A 50 m^{2} single-track tunnel passes
under a narrow stretch of sea. The elevations of the two portals relative
to the horizontal, central section are 60 m and
85 m respectively and there is a fan shaft at
each shoreline.

A 500 m long train enters the right hand portal at 50 km/h and proceeds through the tunnel with a constant power of 4 MW subject to an upper speed limit of 160 km/h. The fan in the left hand shaft is switched on 2mins after nose entry. The fan in the right hand shaft runs continuously.

One set of graphs shows velocities in the two ventilation shafts. There is an abrupt change of velocity in the inlet shaft when its fan is switched on (120 s).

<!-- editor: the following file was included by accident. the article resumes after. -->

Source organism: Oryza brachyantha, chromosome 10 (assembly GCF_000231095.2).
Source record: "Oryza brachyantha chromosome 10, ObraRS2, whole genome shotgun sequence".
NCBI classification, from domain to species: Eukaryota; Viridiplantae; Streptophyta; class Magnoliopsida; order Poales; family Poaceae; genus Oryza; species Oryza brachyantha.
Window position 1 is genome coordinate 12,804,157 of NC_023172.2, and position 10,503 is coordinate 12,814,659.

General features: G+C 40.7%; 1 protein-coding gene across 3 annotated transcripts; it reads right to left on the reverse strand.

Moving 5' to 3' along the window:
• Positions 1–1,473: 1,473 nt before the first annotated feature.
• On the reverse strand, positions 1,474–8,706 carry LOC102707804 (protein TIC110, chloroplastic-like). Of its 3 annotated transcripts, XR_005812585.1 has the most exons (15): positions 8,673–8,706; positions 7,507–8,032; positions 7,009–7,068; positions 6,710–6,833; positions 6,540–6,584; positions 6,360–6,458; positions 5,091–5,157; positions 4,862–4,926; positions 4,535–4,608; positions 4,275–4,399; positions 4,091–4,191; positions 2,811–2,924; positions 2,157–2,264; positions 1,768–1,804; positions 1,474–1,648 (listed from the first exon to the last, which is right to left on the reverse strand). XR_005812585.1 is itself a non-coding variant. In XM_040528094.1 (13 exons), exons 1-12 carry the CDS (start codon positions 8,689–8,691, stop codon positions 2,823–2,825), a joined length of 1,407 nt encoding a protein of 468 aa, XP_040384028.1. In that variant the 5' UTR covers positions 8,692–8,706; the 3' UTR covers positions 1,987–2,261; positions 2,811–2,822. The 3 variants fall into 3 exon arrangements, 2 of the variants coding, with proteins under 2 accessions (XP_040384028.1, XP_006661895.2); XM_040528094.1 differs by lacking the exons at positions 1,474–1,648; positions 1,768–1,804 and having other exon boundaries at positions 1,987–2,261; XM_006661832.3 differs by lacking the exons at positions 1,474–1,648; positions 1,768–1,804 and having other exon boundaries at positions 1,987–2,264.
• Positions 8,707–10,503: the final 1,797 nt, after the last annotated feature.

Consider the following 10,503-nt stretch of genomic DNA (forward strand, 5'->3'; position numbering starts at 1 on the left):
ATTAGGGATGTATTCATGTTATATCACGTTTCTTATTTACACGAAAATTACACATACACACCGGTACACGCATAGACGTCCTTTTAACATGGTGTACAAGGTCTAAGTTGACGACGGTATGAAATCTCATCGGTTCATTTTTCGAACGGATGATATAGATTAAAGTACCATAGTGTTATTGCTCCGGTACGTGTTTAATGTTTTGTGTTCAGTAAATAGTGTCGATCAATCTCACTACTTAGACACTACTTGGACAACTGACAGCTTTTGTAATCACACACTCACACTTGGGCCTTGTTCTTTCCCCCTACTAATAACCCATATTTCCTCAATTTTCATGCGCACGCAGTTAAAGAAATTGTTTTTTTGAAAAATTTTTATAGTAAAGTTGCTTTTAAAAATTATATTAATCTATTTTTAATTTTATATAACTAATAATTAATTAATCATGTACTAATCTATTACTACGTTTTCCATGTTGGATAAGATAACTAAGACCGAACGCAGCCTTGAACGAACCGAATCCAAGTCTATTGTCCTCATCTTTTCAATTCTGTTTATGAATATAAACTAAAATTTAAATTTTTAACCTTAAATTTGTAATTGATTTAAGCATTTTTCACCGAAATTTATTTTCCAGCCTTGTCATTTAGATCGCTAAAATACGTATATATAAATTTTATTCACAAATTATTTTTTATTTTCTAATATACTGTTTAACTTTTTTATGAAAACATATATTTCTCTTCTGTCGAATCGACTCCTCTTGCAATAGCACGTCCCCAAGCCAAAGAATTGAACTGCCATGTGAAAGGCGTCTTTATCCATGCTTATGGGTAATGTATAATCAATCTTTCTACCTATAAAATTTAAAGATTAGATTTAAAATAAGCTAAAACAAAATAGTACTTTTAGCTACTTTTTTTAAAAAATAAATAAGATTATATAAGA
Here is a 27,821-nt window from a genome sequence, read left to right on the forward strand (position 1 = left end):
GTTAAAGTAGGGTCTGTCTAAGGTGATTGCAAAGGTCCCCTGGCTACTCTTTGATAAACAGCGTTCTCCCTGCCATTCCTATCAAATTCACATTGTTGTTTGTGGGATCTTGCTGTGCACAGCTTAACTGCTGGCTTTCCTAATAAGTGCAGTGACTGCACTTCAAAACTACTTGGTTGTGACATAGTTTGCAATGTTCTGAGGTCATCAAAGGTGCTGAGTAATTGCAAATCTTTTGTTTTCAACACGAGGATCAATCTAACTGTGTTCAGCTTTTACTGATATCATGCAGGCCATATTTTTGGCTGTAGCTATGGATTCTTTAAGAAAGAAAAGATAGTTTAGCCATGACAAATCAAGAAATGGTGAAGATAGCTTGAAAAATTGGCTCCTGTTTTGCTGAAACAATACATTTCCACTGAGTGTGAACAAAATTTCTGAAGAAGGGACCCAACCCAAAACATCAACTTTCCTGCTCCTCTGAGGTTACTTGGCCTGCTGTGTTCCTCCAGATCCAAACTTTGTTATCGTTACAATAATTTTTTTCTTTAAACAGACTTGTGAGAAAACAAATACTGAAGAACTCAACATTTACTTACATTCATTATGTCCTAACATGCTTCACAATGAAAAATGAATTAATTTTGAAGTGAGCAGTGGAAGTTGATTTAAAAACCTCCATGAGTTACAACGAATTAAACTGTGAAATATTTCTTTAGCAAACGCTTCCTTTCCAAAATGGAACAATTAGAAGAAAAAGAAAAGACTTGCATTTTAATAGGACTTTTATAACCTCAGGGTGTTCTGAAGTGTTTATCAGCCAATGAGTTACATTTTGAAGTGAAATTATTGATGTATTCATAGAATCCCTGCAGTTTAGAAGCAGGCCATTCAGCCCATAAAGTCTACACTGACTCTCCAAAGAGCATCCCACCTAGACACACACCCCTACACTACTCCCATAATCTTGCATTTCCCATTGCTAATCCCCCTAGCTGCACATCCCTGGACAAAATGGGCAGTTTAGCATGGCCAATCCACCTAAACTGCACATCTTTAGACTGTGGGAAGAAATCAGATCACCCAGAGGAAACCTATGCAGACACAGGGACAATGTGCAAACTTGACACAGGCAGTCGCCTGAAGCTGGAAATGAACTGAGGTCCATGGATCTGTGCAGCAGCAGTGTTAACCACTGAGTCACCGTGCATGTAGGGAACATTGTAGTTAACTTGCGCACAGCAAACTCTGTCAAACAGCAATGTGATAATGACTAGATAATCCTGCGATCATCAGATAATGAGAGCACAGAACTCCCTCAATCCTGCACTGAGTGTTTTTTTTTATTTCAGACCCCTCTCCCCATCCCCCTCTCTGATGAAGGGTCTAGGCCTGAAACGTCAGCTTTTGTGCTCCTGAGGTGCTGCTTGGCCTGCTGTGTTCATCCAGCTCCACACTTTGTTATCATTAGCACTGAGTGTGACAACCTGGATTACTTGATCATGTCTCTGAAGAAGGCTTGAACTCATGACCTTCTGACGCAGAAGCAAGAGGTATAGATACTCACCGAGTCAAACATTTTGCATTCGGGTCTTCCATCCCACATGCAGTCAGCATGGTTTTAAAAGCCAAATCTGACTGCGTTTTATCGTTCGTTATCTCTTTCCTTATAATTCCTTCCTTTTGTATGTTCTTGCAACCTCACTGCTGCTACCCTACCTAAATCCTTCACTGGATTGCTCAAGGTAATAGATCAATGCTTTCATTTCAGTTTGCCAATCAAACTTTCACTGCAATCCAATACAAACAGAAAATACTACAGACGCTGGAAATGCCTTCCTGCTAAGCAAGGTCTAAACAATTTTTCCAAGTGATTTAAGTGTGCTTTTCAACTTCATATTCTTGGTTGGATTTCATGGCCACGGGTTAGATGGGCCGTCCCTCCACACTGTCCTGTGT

The second set of graphs shows (i) the tractive power of the train and (ii) heat transfer between the air and the tunnel wall (broken red line). Because of the 160 km/h speed restriction, the train power never approaches the maximum available value (4 MW). Indeed, it is negative for a short period whilst the train travels downhill. This is possible because the vehicle has a regenerative braking system.

The third set of graphs show pressure histories that would be experienced by passengers near the front and rear of the train.